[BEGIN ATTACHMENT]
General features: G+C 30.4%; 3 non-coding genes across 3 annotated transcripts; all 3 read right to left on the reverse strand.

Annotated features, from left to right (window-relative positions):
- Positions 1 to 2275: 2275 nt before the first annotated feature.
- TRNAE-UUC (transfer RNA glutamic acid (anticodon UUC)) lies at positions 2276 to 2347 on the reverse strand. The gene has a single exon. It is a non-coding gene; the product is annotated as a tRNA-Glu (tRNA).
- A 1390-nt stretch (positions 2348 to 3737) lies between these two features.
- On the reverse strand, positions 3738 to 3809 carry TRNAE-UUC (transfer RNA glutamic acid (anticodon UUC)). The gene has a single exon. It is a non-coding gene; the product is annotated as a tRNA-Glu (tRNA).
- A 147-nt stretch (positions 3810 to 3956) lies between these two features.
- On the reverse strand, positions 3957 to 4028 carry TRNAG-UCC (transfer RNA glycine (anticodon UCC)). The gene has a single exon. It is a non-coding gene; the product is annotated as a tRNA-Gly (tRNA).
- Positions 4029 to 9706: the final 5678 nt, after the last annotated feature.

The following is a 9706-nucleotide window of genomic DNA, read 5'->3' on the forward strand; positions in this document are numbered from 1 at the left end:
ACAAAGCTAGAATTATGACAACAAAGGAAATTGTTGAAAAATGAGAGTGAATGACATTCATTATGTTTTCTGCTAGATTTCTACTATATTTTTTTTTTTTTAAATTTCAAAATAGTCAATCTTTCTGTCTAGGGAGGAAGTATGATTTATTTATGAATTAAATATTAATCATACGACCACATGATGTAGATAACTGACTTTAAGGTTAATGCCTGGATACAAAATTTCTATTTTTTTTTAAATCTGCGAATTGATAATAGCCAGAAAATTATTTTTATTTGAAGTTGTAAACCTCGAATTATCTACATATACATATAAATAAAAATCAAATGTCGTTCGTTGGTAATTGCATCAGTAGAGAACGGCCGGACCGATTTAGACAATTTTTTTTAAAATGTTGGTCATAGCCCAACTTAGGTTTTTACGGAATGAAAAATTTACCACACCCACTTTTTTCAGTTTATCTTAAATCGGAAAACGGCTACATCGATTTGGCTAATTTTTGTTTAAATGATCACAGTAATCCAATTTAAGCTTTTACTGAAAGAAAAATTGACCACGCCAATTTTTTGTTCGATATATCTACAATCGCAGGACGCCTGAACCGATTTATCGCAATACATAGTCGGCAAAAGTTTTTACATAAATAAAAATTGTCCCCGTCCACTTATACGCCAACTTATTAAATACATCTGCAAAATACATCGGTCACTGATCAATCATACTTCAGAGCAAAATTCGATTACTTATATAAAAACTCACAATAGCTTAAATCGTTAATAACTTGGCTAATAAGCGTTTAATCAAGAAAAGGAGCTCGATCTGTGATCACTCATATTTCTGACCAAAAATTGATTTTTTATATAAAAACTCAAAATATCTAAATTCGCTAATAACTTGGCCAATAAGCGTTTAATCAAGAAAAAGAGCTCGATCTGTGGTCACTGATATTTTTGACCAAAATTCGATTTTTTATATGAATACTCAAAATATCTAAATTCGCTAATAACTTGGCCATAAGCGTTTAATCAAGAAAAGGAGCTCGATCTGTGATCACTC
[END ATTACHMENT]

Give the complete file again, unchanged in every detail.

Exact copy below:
General features: G+C 30.4%; 3 non-coding genes across 3 annotated transcripts; all 3 read right to left on the reverse strand.

Annotated features, from left to right (window-relative positions):
- Positions 1 to 2275: 2275 nt before the first annotated feature.
- TRNAE-UUC (transfer RNA glutamic acid (anticodon UUC)) lies at positions 2276 to 2347 on the reverse strand. The gene has a single exon. It is a non-coding gene; the product is annotated as a tRNA-Glu (tRNA).
- A 1390-nt stretch (positions 2348 to 3737) lies between these two features.
- On the reverse strand, positions 3738 to 3809 carry TRNAE-UUC (transfer RNA glutamic acid (anticodon UUC)). The gene has a single exon. It is a non-coding gene; the product is annotated as a tRNA-Glu (tRNA).
- A 147-nt stretch (positions 3810 to 3956) lies between these two features.
- On the reverse strand, positions 3957 to 4028 carry TRNAG-UCC (transfer RNA glycine (anticodon UCC)). The gene has a single exon. It is a non-coding gene; the product is annotated as a tRNA-Gly (tRNA).
- Positions 4029 to 9706: the final 5678 nt, after the last annotated feature.

The following is a 9706-nucleotide window of genomic DNA, read 5'->3' on the forward strand; positions in this document are numbered from 1 at the left end:
ACAAAGCTAGAATTATGACAACAAAGGAAATTGTTGAAAAATGAGAGTGAATGACATTCATTATGTTTTCTGCTAGATTTCTACTATATTTTTTTTTTTTTAAATTTCAAAATAGTCAATCTTTCTGTCTAGGGAGGAAGTATGATTTATTTATGAATTAAATATTAATCATACGACCACATGATGTAGATAACTGACTTTAAGGTTAATGCCTGGATACAAAATTTCTATTTTTTTTTAAATCTGCGAATTGATAATAGCCAGAAAATTATTTTTATTTGAAGTTGTAAACCTCGAATTATCTACATATACATATAAATAAAAATCAAATGTCGTTCGTTGGTAATTGCATCAGTAGAGAACGGCCGGACCGATTTAGACAATTTTTTTTAAAATGTTGGTCATAGCCCAACTTAGGTTTTTACGGAATGAAAAATTTACCACACCCACTTTTTTCAGTTTATCTTAAATCGGAAAACGGCTACATCGATTTGGCTAATTTTTGTTTAAATGATCACAGTAATCCAATTTAAGCTTTTACTGAAAGAAAAATTGACCACGCCAATTTTTTGTTCGATATATCTACAATCGCAGGACGCCTGAACCGATTTATCGCAATACATAGTCGGCAAAAGTTTTTACATAAATAAAAATTGTCCCCGTCCACTTATACGCCAACTTATTAAATACATCTGCAAAATACATCGGTCACTGATCAATCATACTTCAGAGCAAAATTCGATTACTTATATAAAAACTCACAATAGCTTAAATCGTTAATAACTTGGCTAATAAGCGTTTAATCAAGAAAAGGAGCTCGATCTGTGATCACTCATATTTCTGACCAAAAATTGATTTTTTATATAAAAACTCAAAATATCTAAATTCGCTAATAACTTGGCCAATAAGCGTTTAATCAAGAAAAAGAGCTCGATCTGTGGTCACTGATATTTTTGACCAAAATTCGATTTTTTATATGAATACTCAAAATATCTAAATTCGCTAATAACTTGGCCATAAGCGTTTAATCAAGAAAAGGAGCTCGATCTGTGATCACTC